Archive for May, 2011

Arriving at Castlemaine railway station

We are back in Australia to see our families.  Arrival this time was spectacular, water in the dams and the grass green, an enormous blessing after so many years of drought and devastation.  The wonderful thing about arriving back here is the sky.  An enormous luminous sky that spans your vision two thirds, the earth low and old and gentle beneath it.  When I look at an Australian sky I am reminded of my freedom, that there is nothing much here to hold me down, force me to comply.  That to me is the Australian spirit, not caught in traditions or the ways you have to do things.  Strange that over recent years, Australian laws have become more and more stringent with cameras everywhere monitoring everything we do, the Australian world becoming safer and safer and less and less expressive.  But the spirit of freedom let Michael and I go from here and so we went to Italy where, had we been born there, we would not have valued the gifts of that country.  In Italy there is great concession to be human and it is not rigid and it is chaotic and our creativity flies here even though the sky is not so big.

Mum in the kitchen (Pat Nunan)

Lovely to see my Mum and Dad.  They truly express the old Australian spirit and I love it when I see them. Eccentric but enormously practical, inventive and intent on a wonderful life incorporating adventure, family and a spiritual connection to the earth.  We talked to them this time about starting a blog, sharing their adventures and tales from their youthful perspective.   Mum has always been the mainstay of our family, strong, solid, an iron grip holding us all together in really tough times when we were little.  Today she runs a big old house in country Victoria with a little weekend rental cottage, Rembrandt’s Retreat.  She cooks and sews and has lessons in Italian, plays tennis and dances every weekend, interspersed between trips into the outback to catch up with Dad on one of his many sabbaticals into the desert. I have never once thought of her as an old lady.  She feels just like she always did, my very capable Mum.

Dad painting (Brian Nunan)

Dad is our dreamer, an artist filling his life with his dreaming.  He has a great gallery of his work next to his studio, an old house that at one time had been a school, from here he meets wonderful people who pop up to see his latest works and to listen to one of his many tales of the desert over the eternal cup of tea.  Every year he takes off into the desert in his little four wheel drive and an old trailer with a single mattress and pop up canopy, simple and non fuss, he leaves his material world behind.  For him, to touch the earth again and look up into the great starry sky, the boabs stark in the light of  the moon, is the point of departure for his connection with the aboriginal spirit of the land.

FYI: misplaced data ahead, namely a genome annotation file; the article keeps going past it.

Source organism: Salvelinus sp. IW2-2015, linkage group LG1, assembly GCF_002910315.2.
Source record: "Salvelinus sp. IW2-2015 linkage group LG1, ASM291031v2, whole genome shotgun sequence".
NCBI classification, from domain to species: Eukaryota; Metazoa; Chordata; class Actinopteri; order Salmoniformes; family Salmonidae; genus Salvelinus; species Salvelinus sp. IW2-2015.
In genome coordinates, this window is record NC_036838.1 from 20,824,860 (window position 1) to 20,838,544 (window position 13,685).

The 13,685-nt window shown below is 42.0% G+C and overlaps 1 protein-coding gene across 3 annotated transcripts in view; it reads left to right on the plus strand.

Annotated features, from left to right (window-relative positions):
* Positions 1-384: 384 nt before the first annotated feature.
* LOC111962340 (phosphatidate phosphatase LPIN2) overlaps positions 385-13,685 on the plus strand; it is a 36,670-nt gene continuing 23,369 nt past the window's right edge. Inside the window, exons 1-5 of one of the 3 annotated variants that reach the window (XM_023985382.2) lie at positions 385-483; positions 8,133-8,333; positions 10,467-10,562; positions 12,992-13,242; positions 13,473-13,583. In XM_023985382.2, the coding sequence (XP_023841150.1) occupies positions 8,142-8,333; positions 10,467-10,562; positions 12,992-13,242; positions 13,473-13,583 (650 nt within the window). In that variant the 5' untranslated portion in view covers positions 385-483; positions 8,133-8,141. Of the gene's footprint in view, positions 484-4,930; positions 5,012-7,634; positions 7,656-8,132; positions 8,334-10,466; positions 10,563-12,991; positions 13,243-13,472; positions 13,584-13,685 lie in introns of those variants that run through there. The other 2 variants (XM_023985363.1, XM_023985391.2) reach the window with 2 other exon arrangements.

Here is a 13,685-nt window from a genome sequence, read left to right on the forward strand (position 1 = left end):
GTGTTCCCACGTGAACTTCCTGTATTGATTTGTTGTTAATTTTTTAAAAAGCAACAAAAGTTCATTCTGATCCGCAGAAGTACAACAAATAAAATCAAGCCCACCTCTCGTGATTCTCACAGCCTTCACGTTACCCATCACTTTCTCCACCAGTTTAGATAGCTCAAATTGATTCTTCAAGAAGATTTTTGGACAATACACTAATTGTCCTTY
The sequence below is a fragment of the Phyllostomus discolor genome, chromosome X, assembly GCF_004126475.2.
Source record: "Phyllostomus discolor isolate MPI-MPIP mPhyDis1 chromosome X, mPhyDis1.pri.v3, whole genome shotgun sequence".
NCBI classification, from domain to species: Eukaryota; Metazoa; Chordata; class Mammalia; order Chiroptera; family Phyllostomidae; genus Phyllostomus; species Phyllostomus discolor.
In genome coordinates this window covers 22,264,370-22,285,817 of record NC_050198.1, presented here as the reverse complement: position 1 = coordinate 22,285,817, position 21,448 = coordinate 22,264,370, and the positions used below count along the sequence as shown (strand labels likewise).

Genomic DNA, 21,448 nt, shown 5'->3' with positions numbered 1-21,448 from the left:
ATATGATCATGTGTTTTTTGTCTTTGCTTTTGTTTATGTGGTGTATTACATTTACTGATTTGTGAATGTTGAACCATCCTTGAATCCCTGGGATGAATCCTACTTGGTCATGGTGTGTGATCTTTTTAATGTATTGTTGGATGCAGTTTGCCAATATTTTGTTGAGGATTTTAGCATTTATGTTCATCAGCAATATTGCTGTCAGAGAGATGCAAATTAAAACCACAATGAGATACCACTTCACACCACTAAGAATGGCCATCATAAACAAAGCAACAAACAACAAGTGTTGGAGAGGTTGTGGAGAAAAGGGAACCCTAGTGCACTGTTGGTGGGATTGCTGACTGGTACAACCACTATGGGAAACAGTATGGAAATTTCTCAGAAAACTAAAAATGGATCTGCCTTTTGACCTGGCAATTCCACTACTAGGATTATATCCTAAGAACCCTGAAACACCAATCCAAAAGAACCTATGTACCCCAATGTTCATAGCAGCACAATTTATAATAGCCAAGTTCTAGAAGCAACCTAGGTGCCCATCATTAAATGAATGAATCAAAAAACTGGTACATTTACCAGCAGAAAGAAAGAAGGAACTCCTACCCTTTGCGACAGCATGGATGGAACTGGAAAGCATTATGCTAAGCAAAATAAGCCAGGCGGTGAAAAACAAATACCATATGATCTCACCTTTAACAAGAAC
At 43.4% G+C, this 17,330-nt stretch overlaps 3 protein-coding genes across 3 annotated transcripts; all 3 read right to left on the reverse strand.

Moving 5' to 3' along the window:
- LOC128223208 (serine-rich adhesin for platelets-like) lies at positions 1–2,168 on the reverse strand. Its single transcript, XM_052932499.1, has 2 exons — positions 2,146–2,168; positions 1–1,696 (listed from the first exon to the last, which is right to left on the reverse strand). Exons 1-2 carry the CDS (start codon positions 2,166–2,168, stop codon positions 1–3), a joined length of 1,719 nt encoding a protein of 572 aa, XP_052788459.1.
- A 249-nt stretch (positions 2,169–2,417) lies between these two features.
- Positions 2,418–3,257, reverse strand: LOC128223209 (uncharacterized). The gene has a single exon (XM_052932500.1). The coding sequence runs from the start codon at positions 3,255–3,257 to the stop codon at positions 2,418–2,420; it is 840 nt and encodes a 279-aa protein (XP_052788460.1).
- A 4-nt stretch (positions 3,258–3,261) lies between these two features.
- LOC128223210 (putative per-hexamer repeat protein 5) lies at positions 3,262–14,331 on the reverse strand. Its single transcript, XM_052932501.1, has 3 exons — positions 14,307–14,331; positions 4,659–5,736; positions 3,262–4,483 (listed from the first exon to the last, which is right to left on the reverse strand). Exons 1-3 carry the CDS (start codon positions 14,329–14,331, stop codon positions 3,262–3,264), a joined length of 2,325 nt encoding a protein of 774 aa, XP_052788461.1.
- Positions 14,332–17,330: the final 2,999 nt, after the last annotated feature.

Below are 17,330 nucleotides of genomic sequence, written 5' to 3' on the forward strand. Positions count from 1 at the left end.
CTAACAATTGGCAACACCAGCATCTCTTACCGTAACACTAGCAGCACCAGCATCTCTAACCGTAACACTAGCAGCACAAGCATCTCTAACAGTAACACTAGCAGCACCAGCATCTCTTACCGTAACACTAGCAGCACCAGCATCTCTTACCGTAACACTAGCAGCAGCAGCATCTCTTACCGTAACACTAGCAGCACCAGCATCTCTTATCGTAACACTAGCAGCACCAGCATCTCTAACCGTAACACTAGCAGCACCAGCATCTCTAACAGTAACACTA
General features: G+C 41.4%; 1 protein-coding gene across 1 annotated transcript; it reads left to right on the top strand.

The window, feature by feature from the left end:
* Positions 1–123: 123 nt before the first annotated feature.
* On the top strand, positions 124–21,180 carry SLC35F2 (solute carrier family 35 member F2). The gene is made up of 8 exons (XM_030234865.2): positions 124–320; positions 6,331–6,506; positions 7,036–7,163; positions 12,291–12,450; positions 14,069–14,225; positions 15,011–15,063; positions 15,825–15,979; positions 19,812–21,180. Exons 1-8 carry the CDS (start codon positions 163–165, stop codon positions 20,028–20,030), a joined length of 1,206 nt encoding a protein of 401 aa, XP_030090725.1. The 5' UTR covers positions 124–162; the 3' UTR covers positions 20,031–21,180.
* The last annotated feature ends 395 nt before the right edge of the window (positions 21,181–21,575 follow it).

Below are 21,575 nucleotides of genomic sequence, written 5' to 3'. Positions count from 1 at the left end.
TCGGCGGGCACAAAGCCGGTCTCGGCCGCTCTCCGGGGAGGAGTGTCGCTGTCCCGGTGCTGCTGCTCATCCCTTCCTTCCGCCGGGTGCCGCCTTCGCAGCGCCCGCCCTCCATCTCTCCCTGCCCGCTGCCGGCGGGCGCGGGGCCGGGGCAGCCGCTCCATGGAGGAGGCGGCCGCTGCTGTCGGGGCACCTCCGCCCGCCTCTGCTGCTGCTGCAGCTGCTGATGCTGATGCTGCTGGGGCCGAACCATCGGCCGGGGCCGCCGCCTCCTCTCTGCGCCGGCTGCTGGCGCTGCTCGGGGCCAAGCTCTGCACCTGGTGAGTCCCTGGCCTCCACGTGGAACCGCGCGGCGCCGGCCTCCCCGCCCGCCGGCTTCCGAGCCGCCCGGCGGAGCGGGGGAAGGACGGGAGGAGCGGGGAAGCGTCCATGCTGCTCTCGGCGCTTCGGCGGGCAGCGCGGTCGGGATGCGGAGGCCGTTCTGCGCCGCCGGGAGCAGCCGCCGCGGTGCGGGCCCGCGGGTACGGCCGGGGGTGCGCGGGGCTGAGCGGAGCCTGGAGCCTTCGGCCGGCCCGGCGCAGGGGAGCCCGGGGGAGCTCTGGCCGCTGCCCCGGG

When we were children, I was the eldest of four and 10 at the time, Dad gave up teaching for good to take on life as an artist.  The dividing point was a trip up to Darwin where we lived for a year in a deserted army concrete block house, across the bay from Darwin and near a small resort called Mandora and an aboriginal settlement called Delisaville.  To buy our groceries we would take the ferry from Mandora for the day to the city.  We did correspondence lessons under Mum’s tutelage and Dad spent his days at the resort painting portraits of tourists and taking commissions for his paintings.  My memories were powerful from this period and have affected lots of my life.  We were very close to nature and I associate the time with freedom and joy with all the cacophony of colour and animal intense experiences enriching my own new intense emotional world of a little girl growing up.

Dad's gallery of his paintings with one of Mike's old sculptures
Dad's gallery of his paintings with some of Shona's old sculptures
Mum's fruit cake ready to go into the oven

Recipe to come,……….. perhaps

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Guangzhou Foundry